The Kansas City (Kan.) Town Company was formed in 1868, by Silas Armstrong, David E. James, Dr. George B. Wood, Luther H. Wood, William Weir, Thomas Ewing, Jr., T. H. Swope and N. McAlpine.

The town site was situated upon parts of fractional Sections Nos. 10, 11 and 14, Town 11 south, of Range 25 east, lying north of the old bed of Turkey Creek, east of the Kansas River, south of the Missouri River, and bounded on the east by the State line between Missouri and Kansas and comprised the following named tracts, viz.: Two tracts of land belonging to George B. Wood; two tracts of land belonging to D. E James; one tract belonging jointly to George B. Wood and N. McAlpine, and the piece of land lying between the hands of Thomas Ewing on the south and and of D. E. James on the north, between Armstrong street and Kansas River. The site was surveyed by John McGee, C. E., April 24, 1869, and recorded with the Register of Deeds of Wyandotte County, May 3, 1869.

The streets were named after the original proprietors of the town. Mr. James erected the first dwelling house of any prominence, in 1870, at the south end of James street, near the railroad tracks. Soon followed the establishment of the large packing houses and stock yards, whose business forms the bulk of the city's trade. In October, 1872, Kansas City, Kan., was incorporated. For details as to her city government and the enormous business transacted, the reader is referred to matter following:


The first city election was held October 22, 1872, by order of Judge Hiram Stevens of the Tenth Judicial District, and resulted in the election of the following city officers:

Mayor, James Boyle; Councilmen, S. W. Day, Charles H. Jones, John McKnight, George Forschler and James Lundell; Police Judge, James Kennedy; City Clerk, Cornelius Cushin; Treasurer, Samuel McConnell; City Attorney, H. L. Alden.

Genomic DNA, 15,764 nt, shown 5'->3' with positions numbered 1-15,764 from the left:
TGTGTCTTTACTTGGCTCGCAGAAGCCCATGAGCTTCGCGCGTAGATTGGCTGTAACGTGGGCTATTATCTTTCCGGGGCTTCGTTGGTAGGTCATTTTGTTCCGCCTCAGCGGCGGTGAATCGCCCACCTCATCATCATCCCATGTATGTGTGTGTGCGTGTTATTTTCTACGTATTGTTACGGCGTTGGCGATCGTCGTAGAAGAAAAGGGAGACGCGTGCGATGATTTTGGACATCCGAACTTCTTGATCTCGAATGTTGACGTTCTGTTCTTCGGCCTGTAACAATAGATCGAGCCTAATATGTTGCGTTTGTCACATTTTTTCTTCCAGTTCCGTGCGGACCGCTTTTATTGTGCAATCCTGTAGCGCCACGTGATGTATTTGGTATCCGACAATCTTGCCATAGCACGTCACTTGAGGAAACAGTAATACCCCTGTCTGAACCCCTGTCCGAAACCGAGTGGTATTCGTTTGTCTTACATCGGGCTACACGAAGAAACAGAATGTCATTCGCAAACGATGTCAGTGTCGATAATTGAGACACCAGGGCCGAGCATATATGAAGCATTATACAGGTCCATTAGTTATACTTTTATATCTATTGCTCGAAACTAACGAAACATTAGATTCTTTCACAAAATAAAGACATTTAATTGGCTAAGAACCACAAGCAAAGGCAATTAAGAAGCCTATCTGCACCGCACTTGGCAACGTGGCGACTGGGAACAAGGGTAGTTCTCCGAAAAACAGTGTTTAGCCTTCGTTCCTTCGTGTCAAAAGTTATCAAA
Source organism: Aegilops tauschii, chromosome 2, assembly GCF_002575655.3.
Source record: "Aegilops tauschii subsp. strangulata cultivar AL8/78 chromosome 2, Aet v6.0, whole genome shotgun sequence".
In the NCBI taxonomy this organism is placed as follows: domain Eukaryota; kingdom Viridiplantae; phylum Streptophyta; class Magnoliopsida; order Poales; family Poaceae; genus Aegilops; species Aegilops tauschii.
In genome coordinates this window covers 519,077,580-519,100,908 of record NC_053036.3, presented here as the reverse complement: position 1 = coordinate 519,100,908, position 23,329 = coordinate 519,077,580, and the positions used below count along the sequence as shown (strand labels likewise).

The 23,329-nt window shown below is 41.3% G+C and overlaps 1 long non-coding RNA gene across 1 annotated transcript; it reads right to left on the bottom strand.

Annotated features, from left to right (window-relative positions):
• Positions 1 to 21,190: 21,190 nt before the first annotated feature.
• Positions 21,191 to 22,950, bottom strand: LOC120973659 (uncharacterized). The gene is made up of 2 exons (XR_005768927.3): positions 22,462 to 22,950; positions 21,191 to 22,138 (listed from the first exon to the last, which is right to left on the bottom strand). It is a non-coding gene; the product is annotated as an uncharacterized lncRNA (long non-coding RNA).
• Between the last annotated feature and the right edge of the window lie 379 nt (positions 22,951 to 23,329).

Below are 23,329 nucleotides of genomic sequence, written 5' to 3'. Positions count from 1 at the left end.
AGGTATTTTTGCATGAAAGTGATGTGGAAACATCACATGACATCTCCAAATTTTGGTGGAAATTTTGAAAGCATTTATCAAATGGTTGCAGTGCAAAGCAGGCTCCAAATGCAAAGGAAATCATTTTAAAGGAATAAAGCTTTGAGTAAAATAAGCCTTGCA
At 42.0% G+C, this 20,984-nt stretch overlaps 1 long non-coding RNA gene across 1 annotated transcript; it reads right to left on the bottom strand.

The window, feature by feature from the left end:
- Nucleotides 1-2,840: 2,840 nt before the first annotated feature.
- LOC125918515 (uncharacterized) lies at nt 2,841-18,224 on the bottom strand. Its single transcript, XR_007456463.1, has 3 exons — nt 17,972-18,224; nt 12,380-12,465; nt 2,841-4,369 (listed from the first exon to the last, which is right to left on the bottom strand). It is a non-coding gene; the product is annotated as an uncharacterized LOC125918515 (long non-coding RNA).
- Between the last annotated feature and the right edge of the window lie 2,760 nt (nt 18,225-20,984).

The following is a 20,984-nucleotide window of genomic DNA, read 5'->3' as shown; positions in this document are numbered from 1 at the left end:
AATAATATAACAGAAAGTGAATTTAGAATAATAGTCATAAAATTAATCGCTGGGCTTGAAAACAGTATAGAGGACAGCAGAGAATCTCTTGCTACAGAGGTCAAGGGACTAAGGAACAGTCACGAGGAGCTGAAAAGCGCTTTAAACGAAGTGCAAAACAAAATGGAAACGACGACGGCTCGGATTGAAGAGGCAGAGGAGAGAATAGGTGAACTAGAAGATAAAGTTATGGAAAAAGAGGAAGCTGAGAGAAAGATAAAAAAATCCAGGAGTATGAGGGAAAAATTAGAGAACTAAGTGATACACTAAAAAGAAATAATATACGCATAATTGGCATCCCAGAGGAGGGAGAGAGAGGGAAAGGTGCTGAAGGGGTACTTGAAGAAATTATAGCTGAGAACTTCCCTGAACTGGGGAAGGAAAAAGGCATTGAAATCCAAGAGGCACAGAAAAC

The mayors of the city since its organization have been: James Boyle, C. A. Eidemiller, A. S. Orbison, Eli Teed and Samuel McConnell. John Sheehan was appointed Marshal in 1875, by Mayor Eli Teed, and has held the office continuously up to date. He is also Chief of Police, having a force of five men.

In June, 1880, the Governor of Kansas proclaimed the city of Kansas City a city of the second class. The following are the present officers: Mayor, Samuel McConnell; Councilmen, Samuel W Day, Richard Edwards, Cornelius Butler, George Forschler, Theodore Kennedy and James Sullivan; Police Judge, B. M. Brake; City Attorney, W. S. Carroll; City Clerk, H. C. Stout.

The fire department of Kansas City, Mo., extends its protecting arm over Kansas City, Kan. A public building is now (in September, 1882,) being erected on James street, near Sixth, for the purpose of accommodating the fire and police departments, and also the city officers. The city is attached to Kansas City, Mo., for postal service, and receives its mail by the free delivery system of that office. For banking and postal exchange the five thousand people of this growing town are compelled to go to the stock yards in the extreme south part of the city, to Wyandotte, or to Kansas City, Mo.


The city limits are also the limits of the school district, which contains about 300 acres of land, 5,000 people, and nearly 500 school children; seven teachers are employed. The first building was built in 1871; in 1879, it was enlarged. The Board of Education is now composed of the following named gentlemen: President L E James; Treasurer, Samuel McConnell; Members, Dr. A. H. Vail, George Nelson, John Furguson, E S. Mattoon and J H. Spake. The principal and teacher of the sixth and seventh grades is H. S. Gibson. The colored school is conducted in a separate building has an average daily attendance of forty-five, out of over seventy enrolled in the district.